The Navy Blue Lounge Suit in From Russia with Love


James Bond’s first suit in From Russia With Love is the standard conservative navy suit: a sharp English cut by Anthony Sinclair paired with conservative details. The suit is made from a navy cloth in what’s probably a medium-weight worsted flannel. Worsted flannel has the nap of the more traditional woollen flannel but is made from worsted yarns. It’s harder-wearing than woollen flannel, and the weave can be seen under the nap. Worsted flannel doesn’t make for a particularly fun suit, but it’s the perfect suit to wear to the office when the weather is cool. This suit has a some extra interest from a bit of mottling with darker and lighter blues.


Sinclair tailored this suit with a soft shoulders that take on the large size of Sean Connery’s build, punctuated by roped sleeve heads. The chest is full with a hint of drape and the waist is gently nipped. The button two jacket has a low stance below Connery’s waist to accentuate his large drop, and the jacket is detailed with no vent, jetted pockets and four buttons on each cuff. Only the narrow lapels prevent this suit from looking old-fashioned.


Connery’s suit trousers have double forward pleats and three-button “Daks tops” side-adjusters. They sit at the waist and taper from a full thigh to the narrow turned-up hems.

The shirt is Sean Connery’s usual pale blue poplin from Turnbull & Asser with a spread collar, front placket and two-button turnback cuffs. The tie is a light navy grenadine. Bond’s shoes are black lace-ups, though it is difficult to tell if they are oxford or derby-style, but three-eyelet derby shoes were his usual choice at the time. Bond wears his then-usual white linen folded handkerchief in his breast pocket.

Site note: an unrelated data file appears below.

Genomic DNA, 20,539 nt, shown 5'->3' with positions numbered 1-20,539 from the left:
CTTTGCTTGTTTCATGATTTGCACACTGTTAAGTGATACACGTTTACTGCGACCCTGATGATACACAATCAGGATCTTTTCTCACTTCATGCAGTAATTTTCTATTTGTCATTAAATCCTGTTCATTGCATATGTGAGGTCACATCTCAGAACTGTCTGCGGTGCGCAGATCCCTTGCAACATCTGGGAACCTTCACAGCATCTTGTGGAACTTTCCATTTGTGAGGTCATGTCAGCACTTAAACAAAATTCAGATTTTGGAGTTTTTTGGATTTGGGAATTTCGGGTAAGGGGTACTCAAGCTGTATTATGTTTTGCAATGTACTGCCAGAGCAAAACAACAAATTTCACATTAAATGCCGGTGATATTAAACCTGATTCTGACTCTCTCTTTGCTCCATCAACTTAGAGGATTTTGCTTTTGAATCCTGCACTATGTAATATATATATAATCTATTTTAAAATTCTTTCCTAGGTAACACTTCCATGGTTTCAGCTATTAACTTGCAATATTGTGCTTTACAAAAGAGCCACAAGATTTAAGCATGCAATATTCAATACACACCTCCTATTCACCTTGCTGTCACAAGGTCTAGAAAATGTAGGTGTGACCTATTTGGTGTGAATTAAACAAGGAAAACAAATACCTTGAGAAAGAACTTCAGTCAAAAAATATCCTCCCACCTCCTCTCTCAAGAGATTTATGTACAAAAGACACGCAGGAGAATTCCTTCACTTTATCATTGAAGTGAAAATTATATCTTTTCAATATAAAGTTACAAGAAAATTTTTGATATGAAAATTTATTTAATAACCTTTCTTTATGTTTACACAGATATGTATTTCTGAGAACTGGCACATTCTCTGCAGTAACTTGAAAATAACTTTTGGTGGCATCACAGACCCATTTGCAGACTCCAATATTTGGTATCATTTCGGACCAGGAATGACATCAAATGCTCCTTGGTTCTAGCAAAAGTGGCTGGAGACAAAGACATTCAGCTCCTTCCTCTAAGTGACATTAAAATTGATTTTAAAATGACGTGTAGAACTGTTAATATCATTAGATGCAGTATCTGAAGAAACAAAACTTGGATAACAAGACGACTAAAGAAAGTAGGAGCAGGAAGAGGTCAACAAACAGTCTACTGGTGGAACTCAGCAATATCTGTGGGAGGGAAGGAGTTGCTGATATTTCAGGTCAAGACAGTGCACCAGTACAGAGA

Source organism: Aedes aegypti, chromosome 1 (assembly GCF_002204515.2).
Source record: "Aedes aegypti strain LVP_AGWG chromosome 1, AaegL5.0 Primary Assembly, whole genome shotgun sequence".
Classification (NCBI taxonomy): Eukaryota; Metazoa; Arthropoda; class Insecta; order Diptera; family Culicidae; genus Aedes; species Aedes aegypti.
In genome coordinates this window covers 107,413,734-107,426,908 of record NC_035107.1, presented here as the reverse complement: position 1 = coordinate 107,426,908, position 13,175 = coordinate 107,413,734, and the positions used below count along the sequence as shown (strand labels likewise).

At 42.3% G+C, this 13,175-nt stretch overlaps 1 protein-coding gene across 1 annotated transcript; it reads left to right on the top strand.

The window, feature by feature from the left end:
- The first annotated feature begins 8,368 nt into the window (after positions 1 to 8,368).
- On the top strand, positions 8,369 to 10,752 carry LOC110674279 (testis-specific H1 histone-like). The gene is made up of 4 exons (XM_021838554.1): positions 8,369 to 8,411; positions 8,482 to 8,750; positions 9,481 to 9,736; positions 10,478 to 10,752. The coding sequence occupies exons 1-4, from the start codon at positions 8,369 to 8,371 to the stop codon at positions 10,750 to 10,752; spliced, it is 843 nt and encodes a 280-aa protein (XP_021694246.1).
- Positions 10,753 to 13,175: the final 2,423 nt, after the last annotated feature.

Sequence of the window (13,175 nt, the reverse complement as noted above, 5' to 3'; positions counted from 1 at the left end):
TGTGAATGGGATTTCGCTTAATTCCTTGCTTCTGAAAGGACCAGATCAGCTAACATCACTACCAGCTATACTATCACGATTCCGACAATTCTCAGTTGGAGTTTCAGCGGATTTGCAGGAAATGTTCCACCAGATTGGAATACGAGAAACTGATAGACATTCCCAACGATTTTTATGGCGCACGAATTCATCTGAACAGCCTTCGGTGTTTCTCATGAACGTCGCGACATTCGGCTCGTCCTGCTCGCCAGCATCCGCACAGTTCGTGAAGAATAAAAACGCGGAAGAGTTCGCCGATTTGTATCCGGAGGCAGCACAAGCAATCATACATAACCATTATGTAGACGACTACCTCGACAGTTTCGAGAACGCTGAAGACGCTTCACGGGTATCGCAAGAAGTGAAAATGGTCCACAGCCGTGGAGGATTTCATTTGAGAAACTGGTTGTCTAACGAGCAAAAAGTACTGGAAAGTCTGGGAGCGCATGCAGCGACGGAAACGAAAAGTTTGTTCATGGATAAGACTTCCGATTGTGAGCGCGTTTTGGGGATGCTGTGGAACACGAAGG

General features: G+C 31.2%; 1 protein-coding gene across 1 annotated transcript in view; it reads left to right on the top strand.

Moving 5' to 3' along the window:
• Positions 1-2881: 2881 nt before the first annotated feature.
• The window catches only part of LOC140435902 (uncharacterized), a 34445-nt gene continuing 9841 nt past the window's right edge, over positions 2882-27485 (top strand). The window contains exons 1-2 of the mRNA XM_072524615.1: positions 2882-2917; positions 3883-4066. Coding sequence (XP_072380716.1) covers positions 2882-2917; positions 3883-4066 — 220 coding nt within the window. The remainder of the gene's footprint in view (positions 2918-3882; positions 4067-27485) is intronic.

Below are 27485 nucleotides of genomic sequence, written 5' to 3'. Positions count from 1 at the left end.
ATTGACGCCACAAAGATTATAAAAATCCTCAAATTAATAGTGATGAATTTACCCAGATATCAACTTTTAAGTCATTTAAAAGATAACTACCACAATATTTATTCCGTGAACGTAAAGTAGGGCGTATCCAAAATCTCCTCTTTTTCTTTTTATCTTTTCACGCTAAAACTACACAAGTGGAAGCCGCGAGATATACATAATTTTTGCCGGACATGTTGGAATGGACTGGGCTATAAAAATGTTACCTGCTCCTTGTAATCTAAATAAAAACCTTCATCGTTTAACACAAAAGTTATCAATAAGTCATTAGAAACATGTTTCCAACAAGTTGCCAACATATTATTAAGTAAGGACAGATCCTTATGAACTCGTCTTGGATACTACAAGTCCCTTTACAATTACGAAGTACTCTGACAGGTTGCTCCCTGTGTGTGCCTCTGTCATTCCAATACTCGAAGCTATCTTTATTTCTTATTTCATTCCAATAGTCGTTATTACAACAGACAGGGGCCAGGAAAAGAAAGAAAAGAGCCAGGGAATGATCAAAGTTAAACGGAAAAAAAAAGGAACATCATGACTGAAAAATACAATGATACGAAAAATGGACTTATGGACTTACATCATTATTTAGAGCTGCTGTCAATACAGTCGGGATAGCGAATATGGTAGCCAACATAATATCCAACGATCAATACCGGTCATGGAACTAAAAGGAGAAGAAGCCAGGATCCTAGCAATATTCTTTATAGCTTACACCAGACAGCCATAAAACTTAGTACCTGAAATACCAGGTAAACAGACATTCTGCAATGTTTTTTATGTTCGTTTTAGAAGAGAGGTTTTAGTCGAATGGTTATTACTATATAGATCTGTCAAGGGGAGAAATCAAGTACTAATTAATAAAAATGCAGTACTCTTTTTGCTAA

1. Nice, proto-typical Connery Bond. I really like Sinclair’s suits: very-well tailored but with a cut that also avoids the excesses of the 1960s. And a perfect look for a traveling businessman from Universal Exports. The Turnbull collar on the shirt looks very comfortable. Even with the strong shoulders, this would look good today and avoid the similar slim suit excesses of 2011.

  2. I think the Anthony Sinclair style with his strong shoulders does not fit very well with a big broaded a big brested man like Connery, it makes him looks like a Discotheque doorman instead a suave and smooth gentleman.
    They should have used a more slim and stylizing cut.